On Mar 16th 2017 Italy's ANSV released an interim statement in Italian, the technical portion of the report in English, reporting that the nose gear remained in its bay and did not move. The root cause of the nose gear not being able to extend had been incorrect assembly following a shock absorber seal replacement the previous day, which had required the shock absorber to be removed, disassembled, gland seals and separator piston seals being replaced, the shock absorber being serviced, before the shock absorber was re-assembled and re-installed. During reinstallation the valve housing was incorrectly mounted to the sliding member which resulted in the loss of the mechanical stop of the shock absorber's extension while the nose gear strut was retracted, as result the shock absorber's extended in the wheel well, the torque link straightened out while the nose gear was retracted after departure from Rimini, and the tyres entangled with the wheel well. The investigation is ongoing.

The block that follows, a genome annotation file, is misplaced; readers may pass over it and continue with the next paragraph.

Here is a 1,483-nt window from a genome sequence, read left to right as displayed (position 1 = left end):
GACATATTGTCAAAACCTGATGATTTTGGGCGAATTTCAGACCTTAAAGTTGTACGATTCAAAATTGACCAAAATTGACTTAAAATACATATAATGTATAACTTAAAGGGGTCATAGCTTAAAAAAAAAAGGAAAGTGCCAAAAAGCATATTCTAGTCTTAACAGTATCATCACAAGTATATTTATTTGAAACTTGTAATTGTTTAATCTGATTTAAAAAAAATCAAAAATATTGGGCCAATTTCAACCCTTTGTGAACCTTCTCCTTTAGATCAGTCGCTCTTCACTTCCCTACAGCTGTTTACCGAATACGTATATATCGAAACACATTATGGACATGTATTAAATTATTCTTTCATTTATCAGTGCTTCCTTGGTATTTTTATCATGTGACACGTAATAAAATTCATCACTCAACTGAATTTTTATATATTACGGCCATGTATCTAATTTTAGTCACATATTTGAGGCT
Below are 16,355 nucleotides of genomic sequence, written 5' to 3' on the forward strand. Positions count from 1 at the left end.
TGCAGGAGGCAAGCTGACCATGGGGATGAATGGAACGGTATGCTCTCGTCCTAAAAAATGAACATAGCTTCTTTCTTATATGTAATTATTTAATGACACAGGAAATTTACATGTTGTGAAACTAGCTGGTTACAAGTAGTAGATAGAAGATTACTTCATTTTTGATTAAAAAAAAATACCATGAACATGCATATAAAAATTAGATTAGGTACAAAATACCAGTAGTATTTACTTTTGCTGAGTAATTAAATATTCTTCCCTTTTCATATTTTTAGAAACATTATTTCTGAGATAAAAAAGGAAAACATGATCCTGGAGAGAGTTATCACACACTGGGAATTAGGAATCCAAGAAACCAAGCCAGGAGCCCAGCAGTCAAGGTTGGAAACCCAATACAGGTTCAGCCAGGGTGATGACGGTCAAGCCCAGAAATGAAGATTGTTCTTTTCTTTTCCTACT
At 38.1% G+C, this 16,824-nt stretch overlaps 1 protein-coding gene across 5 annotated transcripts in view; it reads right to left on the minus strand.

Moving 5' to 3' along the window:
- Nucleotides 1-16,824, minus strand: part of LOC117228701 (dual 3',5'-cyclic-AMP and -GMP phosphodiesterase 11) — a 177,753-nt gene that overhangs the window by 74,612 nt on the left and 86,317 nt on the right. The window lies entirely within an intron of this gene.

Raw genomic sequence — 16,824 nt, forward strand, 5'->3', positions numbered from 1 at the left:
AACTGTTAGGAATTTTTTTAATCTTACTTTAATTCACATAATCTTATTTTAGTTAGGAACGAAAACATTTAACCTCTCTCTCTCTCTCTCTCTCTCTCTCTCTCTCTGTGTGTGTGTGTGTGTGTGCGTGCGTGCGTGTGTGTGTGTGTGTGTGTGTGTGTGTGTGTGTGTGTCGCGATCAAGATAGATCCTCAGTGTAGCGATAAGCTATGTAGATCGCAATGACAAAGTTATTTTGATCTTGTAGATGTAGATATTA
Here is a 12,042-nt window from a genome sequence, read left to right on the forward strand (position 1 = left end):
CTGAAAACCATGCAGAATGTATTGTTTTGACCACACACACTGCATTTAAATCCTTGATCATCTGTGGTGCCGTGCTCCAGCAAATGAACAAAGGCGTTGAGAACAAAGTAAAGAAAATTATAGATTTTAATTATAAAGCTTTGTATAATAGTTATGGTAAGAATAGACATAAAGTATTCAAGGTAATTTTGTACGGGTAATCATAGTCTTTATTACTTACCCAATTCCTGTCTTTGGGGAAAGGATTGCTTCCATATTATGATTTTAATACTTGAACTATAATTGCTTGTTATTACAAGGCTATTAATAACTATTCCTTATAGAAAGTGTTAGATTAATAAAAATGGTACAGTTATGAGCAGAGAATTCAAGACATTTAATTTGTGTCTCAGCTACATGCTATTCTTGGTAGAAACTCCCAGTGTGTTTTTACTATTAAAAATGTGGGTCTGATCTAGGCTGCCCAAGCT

On Sep 28th 2021 Italy's ANSV released their final report concluding the probable causes of the accident were:

The accident was caused by the failure of the nose landing gear (nose gear up) due to over-extension of the shock absorber which caused interference between the tires and the NLG compartment and locked the NLG in a retracted position.

The over-extension was caused by the incorrect installation of some internal components of the shock absorber during the replacement of the internal seals the day before the accident.